regarding quality and safety for procurement, testing, processing and distribution of human tissues and cells for therapeutic purposes according to the required standards; Ordinance on Storing Personal Data of Donors and Recipients of Human Body Parts (OG 141/05), Ordinance on Cooperation with Related Foreign and International Organisations for the Purpose of Exchanging Organs and Human Tissues for Transplantation (OG 141/05), Ordinance on Measures to Ensure Safety and Quality of Human Body Parts for Medical Use COG 143/05), Ordinance on Distribution Principles of Unrelated Allogeneic Hematopoietic Cells and the Register of Potential Bone Marrow Donors COG 151/05), Ordinance on Distribution Criteria of Human Body Parts and Compilation of a National Waiting List (OG 152/05), Ordinance on the Method of Storage and Transportation of Human Body Parts Intended for Transplantation COG 152/05), Ordinance on Keeping Medical Documentation on Performed Removals and Transplants of Human Body Parts COG 152/05), Ordinance on Notification Procedures of the Death of Eligible Human Body Part Donors for Therapeutic Purposes (OG 152/05), Ordinance on the Work of Tissue Banks with and Supervision over Health Care Institutes or Divisions of Health Care Institutes COG 1/06), Ordinance on Method, Procedure and Medical Criteria for Death Determination of Body Part Donors for Transplants COG 3/06), and Ordinance on the Work of Coordinators in the Procedure of Removal and Transplantation of Human Body Parts for Therapeutic Purposes COG 51/06). The Croatian legislation is greatly consistent with the legislation of the European Union regarding this field. In the above mentioned law and decrees, Croatia has a legal foundation for regulating this field in compliance with EU standards.

  7. Petroleum Legislation and Administration: Past, Present, Future and Impact on Exploration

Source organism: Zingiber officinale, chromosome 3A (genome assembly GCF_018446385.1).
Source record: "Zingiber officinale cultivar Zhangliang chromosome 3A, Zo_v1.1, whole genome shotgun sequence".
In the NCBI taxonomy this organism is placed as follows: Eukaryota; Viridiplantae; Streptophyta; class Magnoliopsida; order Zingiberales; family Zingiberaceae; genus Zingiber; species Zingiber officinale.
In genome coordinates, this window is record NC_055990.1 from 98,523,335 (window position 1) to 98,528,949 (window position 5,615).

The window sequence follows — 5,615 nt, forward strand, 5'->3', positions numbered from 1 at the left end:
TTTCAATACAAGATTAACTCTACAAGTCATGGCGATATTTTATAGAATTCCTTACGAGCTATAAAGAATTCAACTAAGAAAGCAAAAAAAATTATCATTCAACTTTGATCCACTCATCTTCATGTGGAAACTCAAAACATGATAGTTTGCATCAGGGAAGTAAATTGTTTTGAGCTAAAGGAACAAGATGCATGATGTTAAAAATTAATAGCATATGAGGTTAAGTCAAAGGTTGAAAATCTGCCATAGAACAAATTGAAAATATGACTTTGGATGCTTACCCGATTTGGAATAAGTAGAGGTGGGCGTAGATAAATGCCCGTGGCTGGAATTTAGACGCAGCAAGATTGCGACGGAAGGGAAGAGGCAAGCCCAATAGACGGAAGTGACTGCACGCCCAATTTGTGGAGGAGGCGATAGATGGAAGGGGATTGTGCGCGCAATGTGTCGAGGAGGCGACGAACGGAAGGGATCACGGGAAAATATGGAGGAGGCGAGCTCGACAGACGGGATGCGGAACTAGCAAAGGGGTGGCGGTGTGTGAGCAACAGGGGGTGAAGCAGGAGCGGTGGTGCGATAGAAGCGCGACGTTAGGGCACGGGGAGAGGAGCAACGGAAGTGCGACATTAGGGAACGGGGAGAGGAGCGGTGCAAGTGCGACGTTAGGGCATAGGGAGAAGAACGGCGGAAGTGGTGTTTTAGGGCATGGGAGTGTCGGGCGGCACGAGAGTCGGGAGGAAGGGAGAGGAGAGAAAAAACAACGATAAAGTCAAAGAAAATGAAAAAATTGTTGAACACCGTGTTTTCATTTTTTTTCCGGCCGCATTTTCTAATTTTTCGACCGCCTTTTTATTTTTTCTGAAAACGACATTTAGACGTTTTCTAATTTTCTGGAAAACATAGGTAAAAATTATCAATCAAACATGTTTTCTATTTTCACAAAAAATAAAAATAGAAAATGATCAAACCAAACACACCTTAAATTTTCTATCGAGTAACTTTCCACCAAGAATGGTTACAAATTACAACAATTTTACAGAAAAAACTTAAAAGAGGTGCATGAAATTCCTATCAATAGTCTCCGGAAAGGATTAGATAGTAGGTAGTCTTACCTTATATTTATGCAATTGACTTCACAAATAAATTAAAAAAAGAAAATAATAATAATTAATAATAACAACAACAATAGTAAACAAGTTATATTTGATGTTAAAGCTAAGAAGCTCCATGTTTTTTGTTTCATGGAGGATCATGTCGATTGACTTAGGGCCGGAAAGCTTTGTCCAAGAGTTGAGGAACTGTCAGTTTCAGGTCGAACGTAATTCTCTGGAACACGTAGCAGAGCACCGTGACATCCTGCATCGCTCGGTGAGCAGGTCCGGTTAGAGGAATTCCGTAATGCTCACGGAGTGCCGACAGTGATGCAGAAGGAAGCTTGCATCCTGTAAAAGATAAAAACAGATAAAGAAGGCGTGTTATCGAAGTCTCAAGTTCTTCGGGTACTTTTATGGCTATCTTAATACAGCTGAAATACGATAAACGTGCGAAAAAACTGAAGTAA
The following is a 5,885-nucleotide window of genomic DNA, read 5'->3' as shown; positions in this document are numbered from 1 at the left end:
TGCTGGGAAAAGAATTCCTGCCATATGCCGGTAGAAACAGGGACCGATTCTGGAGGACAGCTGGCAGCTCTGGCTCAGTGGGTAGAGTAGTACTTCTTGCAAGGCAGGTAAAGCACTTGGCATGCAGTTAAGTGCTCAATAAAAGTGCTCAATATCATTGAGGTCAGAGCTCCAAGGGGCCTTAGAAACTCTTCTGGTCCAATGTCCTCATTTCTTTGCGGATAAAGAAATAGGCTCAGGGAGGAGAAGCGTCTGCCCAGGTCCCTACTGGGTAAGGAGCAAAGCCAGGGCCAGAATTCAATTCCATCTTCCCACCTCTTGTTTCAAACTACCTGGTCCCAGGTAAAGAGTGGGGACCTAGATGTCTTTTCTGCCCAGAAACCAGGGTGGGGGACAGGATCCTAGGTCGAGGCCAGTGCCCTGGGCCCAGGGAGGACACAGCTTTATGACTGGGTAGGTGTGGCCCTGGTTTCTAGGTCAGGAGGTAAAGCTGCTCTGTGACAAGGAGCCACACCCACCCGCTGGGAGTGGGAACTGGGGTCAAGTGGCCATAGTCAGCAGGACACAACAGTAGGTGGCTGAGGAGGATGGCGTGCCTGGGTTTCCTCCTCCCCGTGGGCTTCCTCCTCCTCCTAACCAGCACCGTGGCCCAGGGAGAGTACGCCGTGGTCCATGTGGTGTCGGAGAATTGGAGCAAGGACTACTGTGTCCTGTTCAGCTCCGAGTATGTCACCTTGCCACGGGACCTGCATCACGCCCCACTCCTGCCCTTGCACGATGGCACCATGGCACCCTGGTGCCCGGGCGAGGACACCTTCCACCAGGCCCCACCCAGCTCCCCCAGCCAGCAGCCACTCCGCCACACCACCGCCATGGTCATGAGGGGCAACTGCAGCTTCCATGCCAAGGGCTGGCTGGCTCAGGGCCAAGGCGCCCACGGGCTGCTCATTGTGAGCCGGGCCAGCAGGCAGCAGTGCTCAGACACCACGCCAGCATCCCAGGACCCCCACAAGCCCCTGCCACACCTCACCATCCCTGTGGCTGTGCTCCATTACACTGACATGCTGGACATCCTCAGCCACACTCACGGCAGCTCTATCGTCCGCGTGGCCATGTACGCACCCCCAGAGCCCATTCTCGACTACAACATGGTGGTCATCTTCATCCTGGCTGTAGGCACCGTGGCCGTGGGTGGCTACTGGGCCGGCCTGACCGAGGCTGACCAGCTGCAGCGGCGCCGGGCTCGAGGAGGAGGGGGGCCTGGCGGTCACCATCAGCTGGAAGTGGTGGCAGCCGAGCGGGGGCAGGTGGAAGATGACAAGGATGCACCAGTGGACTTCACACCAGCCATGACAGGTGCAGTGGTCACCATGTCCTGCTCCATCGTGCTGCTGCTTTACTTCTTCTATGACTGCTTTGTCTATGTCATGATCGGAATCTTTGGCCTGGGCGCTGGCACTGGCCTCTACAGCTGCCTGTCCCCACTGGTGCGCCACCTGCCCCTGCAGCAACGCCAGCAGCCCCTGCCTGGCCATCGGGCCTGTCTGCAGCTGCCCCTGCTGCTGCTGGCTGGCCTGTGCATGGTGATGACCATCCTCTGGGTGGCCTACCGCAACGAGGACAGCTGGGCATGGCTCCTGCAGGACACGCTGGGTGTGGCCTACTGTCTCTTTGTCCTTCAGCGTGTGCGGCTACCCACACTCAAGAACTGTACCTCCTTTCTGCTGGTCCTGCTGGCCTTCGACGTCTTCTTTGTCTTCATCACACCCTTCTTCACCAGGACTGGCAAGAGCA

International Nuclear Information System (INIS)

    Ofurhie, M. A.

    2002-01-01

    The need to exploit the vast petroleum resources of the country in an optimally efficient manner demands a versatile, responsive, workable legislation and its administration.Therefore, Government enacted the Mineral Oils Act of 1914, which regulates the right to search and develop mineral oil efficiently. Specifically, Section 6 (1) (a) provided that Shell Darcy, a British company, had the sole right to operate the Nigerian province as its concession thereby disqualifying other non-British companies from exploration opportunities.The 1914 Act was modified in 1958 to accommodate non-British companies to compete for acreage. Thus, exploration activities increased thereby generating more reserves. Furthermore, exploration activities improved in the frontier areas because government granted the operators incentives, which expensed one exploratory and two appraisal wells as an offset against PPT.The Government promulgated the Petroleum Act of 1969 to ensure good management of the abundant petroleum resources found in the Niger Delta basin. The Act vests the ownership and control of all petroleum resources in the state. The marginal fields legislation strives to encourage more participation by indigenous companies, while at the same time boosting national producible reserves through a farm-in arrangement with concessionaires. Legislations on deep-water exploration have encouraged exploration activities in that terrain though it poses a great challenge to technology. Government's desire to eradicate environmental pollution and improve revenue has led it to enact legislations that would properly position Nigerian gas to compete favourably in the world market. Joint studies by government and operators in viable options for utilizing uncommitted gas through projects such as Gas-to Liquid, NGL and IPP are on-going.Although many of the Legislations have not changed by a large margin, their dynamic administration accommodates their reviews to match increasingly difficult safety

  8. The development of Tobacco Harm Prevention Law in Vietnam: stakeholder tensions over tobacco control legislation in a state owned industry

    Science.gov (United States)

    2011-01-01